By Pooya Stone

US officials say that a US military MQ-9 drone was shot down over Dhamar governate, in Yemen, which is just southeast of the Houthi-controlled capital Sanaa; the second incident of its kind this year.

One official, who spoke on the condition of anonymity, said the drone was shot down late on Tuesday by a surface-to-air missile operated by the Iran-backed Houthis, confirming the statement of Houthi military spokesman Yahya Saria, but did not give any specifics. The official said that, whilst losing the armed military drone made by California-based General Atomics, was expensive, it was not unprecedented and the US would not have a major response.

The US military said it was investigating "reports of an attack by Iranian-backed Houthi forces" on a US drone.

The U.S. military’s Central Command said: “We have been clear that Iran’s provocative actions and support to militants and proxies, like the Iranian-backed Houthis, poses a serious threat to stability in the region and our partners.”

The White House is aware of the reports and Donald Trump has been briefed on the matter.

National Security Council spokesman Garrett Marquis said: “We are aware of reports of an attack by Iranian-backed Houthi forces on a US drone. The President has been briefed and we continue to investigate the matter. This attack is only possible because of Iran’s lethal aid to the Houthis and serves as yet another example of the regime’s relentless efforts to escalate conflict and threaten regional stability.”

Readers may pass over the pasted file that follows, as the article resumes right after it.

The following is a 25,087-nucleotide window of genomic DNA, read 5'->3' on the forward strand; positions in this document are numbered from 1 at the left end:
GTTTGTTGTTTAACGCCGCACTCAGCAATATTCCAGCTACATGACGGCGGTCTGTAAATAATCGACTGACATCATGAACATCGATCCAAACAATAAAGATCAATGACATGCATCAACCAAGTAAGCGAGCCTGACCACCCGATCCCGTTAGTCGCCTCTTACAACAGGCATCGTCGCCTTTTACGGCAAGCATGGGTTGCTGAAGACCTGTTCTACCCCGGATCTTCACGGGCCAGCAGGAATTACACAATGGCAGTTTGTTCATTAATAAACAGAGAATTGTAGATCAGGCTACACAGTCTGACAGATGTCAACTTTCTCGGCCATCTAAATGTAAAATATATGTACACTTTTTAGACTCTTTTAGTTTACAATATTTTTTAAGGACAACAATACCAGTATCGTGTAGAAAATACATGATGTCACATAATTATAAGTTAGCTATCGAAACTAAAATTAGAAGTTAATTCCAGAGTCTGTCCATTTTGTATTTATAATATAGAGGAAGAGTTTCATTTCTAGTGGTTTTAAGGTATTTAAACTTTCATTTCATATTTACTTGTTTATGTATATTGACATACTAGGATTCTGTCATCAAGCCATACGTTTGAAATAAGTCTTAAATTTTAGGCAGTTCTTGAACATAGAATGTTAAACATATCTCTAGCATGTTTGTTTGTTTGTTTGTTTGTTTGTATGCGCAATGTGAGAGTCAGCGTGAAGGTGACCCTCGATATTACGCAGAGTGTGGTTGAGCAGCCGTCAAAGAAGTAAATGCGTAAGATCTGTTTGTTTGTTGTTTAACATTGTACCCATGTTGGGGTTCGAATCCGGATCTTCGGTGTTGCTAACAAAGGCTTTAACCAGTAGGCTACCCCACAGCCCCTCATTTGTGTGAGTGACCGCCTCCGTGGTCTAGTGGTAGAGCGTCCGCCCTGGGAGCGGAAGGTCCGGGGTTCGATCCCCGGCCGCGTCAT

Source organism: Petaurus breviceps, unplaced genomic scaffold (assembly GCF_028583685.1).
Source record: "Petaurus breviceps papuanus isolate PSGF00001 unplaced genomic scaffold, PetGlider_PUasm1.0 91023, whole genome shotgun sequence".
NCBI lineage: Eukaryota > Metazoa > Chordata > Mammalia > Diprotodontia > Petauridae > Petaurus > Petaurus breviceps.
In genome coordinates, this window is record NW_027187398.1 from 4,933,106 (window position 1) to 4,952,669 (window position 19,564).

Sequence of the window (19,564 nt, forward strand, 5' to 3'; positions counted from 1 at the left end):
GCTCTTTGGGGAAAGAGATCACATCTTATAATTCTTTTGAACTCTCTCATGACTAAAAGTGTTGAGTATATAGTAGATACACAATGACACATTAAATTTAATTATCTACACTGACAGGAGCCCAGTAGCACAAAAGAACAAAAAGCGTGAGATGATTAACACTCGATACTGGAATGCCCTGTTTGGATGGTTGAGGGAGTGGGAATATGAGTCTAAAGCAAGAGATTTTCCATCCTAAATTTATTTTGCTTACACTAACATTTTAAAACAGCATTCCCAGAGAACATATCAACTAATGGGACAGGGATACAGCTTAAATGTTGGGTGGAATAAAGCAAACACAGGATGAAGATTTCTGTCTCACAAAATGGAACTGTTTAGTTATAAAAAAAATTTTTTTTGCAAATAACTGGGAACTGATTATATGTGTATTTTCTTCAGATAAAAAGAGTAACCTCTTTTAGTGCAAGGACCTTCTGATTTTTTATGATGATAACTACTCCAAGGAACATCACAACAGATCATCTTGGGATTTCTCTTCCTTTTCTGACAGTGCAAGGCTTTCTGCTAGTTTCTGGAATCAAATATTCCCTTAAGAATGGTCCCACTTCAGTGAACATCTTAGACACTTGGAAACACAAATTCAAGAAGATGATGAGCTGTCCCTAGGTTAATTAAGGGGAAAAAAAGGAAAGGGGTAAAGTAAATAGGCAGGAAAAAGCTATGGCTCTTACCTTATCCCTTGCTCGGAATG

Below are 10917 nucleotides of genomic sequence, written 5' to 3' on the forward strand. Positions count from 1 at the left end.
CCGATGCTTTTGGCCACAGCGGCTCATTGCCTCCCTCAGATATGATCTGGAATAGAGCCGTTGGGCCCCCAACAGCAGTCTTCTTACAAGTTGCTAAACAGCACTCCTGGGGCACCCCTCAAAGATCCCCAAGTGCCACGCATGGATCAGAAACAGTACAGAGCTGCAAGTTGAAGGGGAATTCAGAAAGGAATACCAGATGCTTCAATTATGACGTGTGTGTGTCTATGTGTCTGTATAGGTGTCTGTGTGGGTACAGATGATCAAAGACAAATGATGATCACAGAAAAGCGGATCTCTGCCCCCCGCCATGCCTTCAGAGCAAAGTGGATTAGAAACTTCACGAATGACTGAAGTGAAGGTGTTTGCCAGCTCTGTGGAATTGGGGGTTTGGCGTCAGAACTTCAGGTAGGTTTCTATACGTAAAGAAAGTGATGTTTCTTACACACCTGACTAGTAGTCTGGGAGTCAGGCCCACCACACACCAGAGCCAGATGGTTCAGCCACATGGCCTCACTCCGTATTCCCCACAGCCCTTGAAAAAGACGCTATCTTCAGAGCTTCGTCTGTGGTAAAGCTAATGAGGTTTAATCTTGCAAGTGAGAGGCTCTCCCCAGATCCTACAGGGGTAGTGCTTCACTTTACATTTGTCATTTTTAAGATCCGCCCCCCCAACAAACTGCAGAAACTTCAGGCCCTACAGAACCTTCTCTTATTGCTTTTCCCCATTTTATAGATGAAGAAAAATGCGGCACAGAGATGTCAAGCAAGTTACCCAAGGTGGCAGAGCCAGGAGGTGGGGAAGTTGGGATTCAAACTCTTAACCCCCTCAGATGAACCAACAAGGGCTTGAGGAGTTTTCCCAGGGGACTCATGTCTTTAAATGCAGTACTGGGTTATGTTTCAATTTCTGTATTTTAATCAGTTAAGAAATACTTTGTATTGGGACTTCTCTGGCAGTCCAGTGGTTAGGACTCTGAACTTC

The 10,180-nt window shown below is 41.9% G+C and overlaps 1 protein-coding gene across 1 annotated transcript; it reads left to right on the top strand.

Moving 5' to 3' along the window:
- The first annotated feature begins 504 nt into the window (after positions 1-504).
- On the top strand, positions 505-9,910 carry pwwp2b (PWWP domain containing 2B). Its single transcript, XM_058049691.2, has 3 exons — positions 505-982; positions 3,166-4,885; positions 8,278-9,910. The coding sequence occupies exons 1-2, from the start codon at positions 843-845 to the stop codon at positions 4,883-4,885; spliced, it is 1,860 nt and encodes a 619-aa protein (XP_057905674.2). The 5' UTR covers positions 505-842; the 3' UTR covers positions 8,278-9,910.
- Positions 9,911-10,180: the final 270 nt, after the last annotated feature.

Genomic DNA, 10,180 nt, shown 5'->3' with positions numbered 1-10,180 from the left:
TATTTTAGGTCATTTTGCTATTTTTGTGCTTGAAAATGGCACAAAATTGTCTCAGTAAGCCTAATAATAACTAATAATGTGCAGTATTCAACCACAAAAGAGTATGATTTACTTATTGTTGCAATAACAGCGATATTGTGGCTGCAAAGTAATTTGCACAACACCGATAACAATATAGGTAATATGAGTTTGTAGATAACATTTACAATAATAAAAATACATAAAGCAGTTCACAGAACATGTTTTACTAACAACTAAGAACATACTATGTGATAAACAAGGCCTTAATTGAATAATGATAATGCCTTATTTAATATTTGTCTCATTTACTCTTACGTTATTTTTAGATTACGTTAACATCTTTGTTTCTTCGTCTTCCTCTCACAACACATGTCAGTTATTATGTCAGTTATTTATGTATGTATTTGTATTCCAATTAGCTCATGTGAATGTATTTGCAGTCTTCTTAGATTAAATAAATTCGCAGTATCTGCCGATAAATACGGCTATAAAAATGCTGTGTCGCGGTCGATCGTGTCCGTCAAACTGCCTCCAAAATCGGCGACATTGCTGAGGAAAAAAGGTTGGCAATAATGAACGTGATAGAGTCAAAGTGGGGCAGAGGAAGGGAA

This shoot-down comes at a time of increased tensions between Iran and the US, following the Trump administration's decision to pull out of the Iran Nuclear Deal in May 2018 and reimpose sanctions against Iran. The latest sanctions have targeted the Supreme Leader Ali Khamenei, Foreign Minister Javad Zarif, and several high-ranking commanders in the Iranian Revolutionary Guards Corps (IRGC), which was also designated as a terrorist organisation by the US.

This previously happened in June, when Iran shot down a US government-operated Hawk drone, which is much bigger than the MQ-9 drone. The US almost took retaliatory strikes, but Trump called it off when planes were in the air because it could have killed 150 people, which would have been an unnecessary escalation.

The US have occasionally launched drone and airstrikes against Yemen’s al Qaeda branch (AQAP), which are using the four-year conflict between the Houthis and President Abd-Rabbu Mansour Hadi’s internationally-recognised government to strengthen its hold in the country.